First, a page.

Arnold Pannartz and Konrad Sweynheim

Arnold Pannartz and Conrad Sweynheym[1] were two printers of the 15th century, associated with Johannes Gutenberg and the use of his invention, the mechanical movable-type printing press.

"De divinis institutionibus" by Lactantius; printed by Pannartz and Sweynheim in 1465, copy of the Bayerische Staatsbibliothek


Arnold Pannartz was, perhaps, a native of Prague, and Conrad Sweynheym of Eltville near Mainz. Gottfried Zedler believed (Gutenberg-Forschungen, 1901) that Sweynheym worked at Eltville with Johannes Gutenberg in 1461–1464. Whether Pannartz had been connected with Sweynheym in Germany is not known. It is certain that the two brought Gutenberg's invention, the mechanical movable-type printing press, to Italy. Pannartz died about 1476, Sweynheym in 1477.

Printing workEdit

The Benedictine abbey of Subiaco was the cradle of Italian printing. Probably Cardinal Giovanni Turrecremata, who was Abbot in commendam of Subiaco, summoned the two printers there. They came in 1464. The first book that they printed at Subiaco was a Donatus; it has not, however, been preserved. The first book printed in Italy that is extant is a Cicero, De oratore, which was completed before 30 September 1465, from an inscription in a copy now in Moscow, Russian State Library. It was followed by Lactantius, De divinis institutionibus, in October, 1465, and Augustine's De civitate Dei (1467). These four impressions from Subiaco are of particular importance, because they abandon the Blackletter of the early German books. In Italy, Roman characters were demanded. Pannartz and Sweynheym, however, did not produce a pure but only a "half Roman" type with Blackletter-like characteristics.

Specimen of a typeface by Pannartz and Sweinheim, considered to be the earliest form of Roman type, c. 1465.

In 1467, the two printers left Subiaco and settled at Rome, where the brothers Pietro and Francesco Massimo placed a house at their disposal. The same year, they published an edition of Cicero's letters that gave its name to the typographic unit of measurement named cicero, the Continental Europe equivalent of the pica typographic unit.[2] Their editorial director was Giovanni Andrea Bussi, at that time Bishop of Aleria in Corsica.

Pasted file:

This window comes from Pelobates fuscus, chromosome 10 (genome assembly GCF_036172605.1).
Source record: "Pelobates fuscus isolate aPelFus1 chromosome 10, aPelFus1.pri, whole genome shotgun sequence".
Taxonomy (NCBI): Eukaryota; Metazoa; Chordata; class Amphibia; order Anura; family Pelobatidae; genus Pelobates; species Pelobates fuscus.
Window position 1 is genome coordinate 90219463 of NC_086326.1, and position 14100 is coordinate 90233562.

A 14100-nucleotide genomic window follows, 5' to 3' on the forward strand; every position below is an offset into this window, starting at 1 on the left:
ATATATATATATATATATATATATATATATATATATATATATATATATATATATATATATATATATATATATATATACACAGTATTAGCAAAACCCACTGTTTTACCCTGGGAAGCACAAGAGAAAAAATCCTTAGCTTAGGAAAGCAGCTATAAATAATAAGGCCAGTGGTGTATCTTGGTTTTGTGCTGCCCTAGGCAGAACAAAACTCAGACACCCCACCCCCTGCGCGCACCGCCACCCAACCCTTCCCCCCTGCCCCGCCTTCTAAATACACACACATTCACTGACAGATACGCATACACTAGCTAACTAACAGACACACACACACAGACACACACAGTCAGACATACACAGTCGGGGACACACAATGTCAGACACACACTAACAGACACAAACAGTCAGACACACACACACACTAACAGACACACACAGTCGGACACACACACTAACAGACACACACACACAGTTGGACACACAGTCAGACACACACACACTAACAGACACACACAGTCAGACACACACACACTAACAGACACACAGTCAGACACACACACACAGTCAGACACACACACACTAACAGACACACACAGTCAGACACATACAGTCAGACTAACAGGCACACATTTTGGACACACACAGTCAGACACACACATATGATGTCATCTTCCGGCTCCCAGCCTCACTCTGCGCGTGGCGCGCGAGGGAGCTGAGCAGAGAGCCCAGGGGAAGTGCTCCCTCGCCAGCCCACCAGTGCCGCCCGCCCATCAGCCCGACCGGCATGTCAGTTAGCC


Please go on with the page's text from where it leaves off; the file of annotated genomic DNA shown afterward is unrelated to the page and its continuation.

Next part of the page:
The works they printed are given in two lists of their publications, issued in 1470 and 1472. Up to 1472, they had published twenty-eight theological and classical volumes, namely, the Bible, Lactantius, Cyprian, Augustine, Jerome, Leo the Great, Thomas Aquinas, Cicero, Apuleius, Gellius, Virgil, Livy, Strabo, Pliny, Quintilian, Suetonius, Ovid, etc., in editions varying from 275 to 300 copies each, in all 12,475 volumes.

Church backingEdit

The pair shared the fate of their master, Gutenberg; they could not sell their books, and fell into want. The Catholic Church took an interest in the expansion of printing during that time. In 1472, Pannartz and Sweynheim applied to Pope Sixtus IV for Church benefices. From this we know that both were ecclesiastics: Pannartz of Cologne and Sweynheym of Mainz. Sixtus had a reversion drawn up for them, a proof of his great interest in printing. In 1474, Sweynheym was made a canon at St. Victor at Mainz. It is not known whether Pannartz also obtained benefice. Perhaps the pope also aided them; at any rate, they printed eighteen more works in 1472 and 1473.

After this they separated. Pannartz printed by himself thirteen further volumes. Sweynheym took up engraving on metal and executed the fine maps for the Cosmography of Ptolemy, the first work of this kind, but died before he had finished his task.

See alsoEdit


  1. ^ Sweynheim.
  2. ^ Elsevier's Dictionary of the Printing and Allied Industries, 2nd ed., "2827 cicero". ISBN 0-444-42249-8.
  • Burger, The Printers and Publishers of the XV Century (London, 1902), 523, 524, 605, 606
  • Fumagalli, Dictionnaire géogr. d'Italie pour servir à l'histoire de l'imprimerie dans ce pays (Florence, 1905), 331–37, 405-09
  • Löffler, Sweinheim und Pannartz in Zeitschrift für Bücherfreunde, IX (Bielefeld, 1905), 311-17
  • Idem, Die ersten deutschen Drucker in Italien in Historisch-politische Blätter, CXLIII (Munich, 1909), 13–27.

  This article incorporates text from a publication now in the public domainLöffler, Klemens (1911). "Arnold Pannartz and Konrad Sweinheim". In Herbermann, Charles (ed.). Catholic Encyclopedia. Vol. 11. New York: Robert Appleton Company.

Further readingEdit

  • Bussi, G.A. (1978), Prefazioni alle edizioni di Sweynheym e Pannartz prototipografi romani, Milan (Italy): Il Polifilo, 1978.
  • Feld, M.D. (1985), The sibyls of Subiaco: Sweynheym and Pannartz and the Editio Princeps of Lactantius, In: «Renaissance Studies in Honor of Craig Hugh Smyth», Firenze: Giunti Barbera, 1985.
  • Hall, E. (1991), Sweynheym & Pannartz and the origins of printing in Italy: German technology and Italian humanism in Renaissance Rome, McMinnville (Oregon): Phillip J. Pirages, 1991.
  • M.D. Feld (1985). "A Theory of the Early Italian Printing Firm". Harvard Library Bulletin. US. 33. ISSN 0017-8136. + part 2, 1986   (Includes discussion of Pannartz and Sweinheim)

External linksEdit